One of my favorite writers, Adam Gopnik of The New Yorker, this week takes on the excesses of neurobiological explanations in an essay called “Mindless.” He describes how neuroscience often merely restates the obvious in superscientific language. “Asserting that an emotion is really real because you can somehow see it happening in the brain adds nothing to our understanding.” It’s “the false gloss of scientific certainty,” he writes, to believe a claim just because there is a brain picture or animation attached to it.
Alas, the false gloss is very persuasive. Carol Tavris, one of our Selling Sickness speakers, shared a 2008 study with me that showed brain images adding scientific credibility to research as compared with articles accompanied by bar graphs and no brain pictures. Interestingly, a 2013 attempt to replicate this study failed, and produced a sophisticated paper analyzing how to understand the complex impact of brain images.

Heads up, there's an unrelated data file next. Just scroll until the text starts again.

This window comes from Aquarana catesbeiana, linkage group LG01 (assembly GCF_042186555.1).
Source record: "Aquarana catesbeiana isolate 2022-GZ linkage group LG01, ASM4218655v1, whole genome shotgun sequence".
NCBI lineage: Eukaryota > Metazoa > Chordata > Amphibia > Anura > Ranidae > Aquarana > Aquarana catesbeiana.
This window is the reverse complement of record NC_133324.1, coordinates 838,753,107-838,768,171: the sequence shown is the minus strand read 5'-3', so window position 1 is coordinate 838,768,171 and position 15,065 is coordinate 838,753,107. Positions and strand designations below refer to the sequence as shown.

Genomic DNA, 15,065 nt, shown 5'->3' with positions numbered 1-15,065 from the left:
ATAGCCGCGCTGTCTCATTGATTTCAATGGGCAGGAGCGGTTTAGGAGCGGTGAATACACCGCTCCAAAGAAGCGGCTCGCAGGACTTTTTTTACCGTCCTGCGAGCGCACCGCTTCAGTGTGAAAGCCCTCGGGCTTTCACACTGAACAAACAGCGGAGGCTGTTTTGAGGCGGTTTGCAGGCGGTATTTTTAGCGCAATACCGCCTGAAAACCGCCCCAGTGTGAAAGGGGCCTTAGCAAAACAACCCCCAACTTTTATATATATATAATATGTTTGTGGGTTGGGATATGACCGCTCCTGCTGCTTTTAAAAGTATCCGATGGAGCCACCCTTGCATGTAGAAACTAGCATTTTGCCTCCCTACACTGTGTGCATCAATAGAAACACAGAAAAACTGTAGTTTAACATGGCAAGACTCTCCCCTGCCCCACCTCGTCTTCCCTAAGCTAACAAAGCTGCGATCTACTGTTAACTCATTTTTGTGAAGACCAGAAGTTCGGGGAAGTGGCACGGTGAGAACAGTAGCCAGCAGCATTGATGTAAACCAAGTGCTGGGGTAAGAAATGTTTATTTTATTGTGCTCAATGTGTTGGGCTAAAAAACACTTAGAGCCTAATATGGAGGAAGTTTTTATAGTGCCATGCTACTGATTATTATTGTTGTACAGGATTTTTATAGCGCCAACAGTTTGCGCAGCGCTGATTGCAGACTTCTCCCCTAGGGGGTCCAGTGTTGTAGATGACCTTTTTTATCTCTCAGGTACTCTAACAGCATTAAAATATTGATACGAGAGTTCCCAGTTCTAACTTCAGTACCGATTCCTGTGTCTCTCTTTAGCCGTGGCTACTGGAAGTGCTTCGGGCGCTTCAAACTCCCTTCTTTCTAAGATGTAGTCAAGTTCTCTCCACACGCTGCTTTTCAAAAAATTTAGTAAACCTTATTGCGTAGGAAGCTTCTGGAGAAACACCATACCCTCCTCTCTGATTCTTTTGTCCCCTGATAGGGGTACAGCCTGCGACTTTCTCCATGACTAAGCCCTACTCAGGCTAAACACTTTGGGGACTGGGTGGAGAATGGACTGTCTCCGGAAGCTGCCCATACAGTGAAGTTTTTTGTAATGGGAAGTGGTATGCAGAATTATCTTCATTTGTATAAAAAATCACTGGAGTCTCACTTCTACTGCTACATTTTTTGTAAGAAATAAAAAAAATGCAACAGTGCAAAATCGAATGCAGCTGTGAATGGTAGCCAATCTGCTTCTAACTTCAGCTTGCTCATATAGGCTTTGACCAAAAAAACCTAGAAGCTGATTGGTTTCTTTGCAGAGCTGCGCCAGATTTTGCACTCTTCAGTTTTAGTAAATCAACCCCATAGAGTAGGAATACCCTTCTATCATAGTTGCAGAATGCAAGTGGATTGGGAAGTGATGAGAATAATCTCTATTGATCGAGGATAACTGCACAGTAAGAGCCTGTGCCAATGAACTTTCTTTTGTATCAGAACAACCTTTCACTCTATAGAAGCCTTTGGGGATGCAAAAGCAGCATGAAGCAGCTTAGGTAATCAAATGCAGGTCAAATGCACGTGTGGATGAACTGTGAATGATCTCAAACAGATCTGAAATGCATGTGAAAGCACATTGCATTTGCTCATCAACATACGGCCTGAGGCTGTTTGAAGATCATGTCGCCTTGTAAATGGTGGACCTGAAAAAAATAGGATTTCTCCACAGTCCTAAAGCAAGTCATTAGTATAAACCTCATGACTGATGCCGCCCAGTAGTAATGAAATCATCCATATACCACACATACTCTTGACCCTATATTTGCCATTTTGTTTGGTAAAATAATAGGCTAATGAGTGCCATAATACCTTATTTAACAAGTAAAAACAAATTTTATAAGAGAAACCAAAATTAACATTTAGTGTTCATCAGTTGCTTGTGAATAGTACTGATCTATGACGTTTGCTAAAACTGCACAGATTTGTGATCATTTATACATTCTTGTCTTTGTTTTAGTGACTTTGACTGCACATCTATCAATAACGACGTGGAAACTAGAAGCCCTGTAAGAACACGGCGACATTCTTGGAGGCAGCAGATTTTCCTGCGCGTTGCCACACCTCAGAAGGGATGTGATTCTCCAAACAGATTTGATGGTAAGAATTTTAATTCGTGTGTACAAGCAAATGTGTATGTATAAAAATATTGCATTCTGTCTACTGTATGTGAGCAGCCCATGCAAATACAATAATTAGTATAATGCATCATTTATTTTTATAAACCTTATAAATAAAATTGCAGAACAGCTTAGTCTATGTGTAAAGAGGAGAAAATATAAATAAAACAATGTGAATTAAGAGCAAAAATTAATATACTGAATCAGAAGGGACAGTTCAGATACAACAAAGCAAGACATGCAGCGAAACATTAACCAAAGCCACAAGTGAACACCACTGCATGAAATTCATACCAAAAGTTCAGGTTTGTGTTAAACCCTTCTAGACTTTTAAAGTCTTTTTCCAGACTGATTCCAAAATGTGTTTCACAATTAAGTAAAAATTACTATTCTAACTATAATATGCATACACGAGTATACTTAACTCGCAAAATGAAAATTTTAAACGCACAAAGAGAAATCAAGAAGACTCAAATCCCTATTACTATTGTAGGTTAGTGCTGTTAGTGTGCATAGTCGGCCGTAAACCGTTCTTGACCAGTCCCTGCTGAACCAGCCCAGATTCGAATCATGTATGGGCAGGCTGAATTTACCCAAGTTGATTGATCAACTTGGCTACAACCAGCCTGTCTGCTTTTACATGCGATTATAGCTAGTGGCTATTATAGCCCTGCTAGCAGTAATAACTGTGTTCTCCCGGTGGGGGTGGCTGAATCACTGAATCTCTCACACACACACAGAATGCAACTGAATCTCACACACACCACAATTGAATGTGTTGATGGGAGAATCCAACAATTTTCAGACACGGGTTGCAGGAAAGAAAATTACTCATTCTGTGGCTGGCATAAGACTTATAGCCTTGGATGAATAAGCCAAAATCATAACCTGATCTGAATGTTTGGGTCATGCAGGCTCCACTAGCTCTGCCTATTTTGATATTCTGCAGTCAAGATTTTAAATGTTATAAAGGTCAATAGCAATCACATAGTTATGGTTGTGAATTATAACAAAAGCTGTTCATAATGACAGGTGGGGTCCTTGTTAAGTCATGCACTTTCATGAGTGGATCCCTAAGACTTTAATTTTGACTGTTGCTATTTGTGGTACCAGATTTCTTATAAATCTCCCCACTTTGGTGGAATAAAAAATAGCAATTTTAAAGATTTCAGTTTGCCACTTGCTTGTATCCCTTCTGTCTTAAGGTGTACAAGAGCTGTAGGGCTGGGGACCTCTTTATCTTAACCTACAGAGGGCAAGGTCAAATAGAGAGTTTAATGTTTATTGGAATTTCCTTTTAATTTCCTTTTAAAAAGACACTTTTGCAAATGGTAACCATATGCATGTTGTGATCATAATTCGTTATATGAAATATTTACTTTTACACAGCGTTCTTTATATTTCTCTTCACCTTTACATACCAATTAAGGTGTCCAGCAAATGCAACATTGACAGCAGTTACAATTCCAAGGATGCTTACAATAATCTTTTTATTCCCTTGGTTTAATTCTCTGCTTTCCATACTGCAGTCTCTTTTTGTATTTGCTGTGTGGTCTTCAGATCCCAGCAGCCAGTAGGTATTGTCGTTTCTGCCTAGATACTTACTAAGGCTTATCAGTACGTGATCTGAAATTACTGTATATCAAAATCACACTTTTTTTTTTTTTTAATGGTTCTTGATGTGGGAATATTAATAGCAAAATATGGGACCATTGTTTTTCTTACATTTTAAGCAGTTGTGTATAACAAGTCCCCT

Biomedical explanations are particularly popular with the pharmaceutical industry in its advertising and on-line websites. A new review this year by New Zealand researchers published in Acta Psychiatrica Scandinavica analyzed many studies and showed how mental-health websites are biased in favor of biological explanations and medical treatments. And — no surprise — they found that the industry-funded sites are the most biased.
We need to include information in consumer literacy programs about the seductive power of biological reductionism and neuro-persuasion so that the public will not be hoodwinked by biobabble.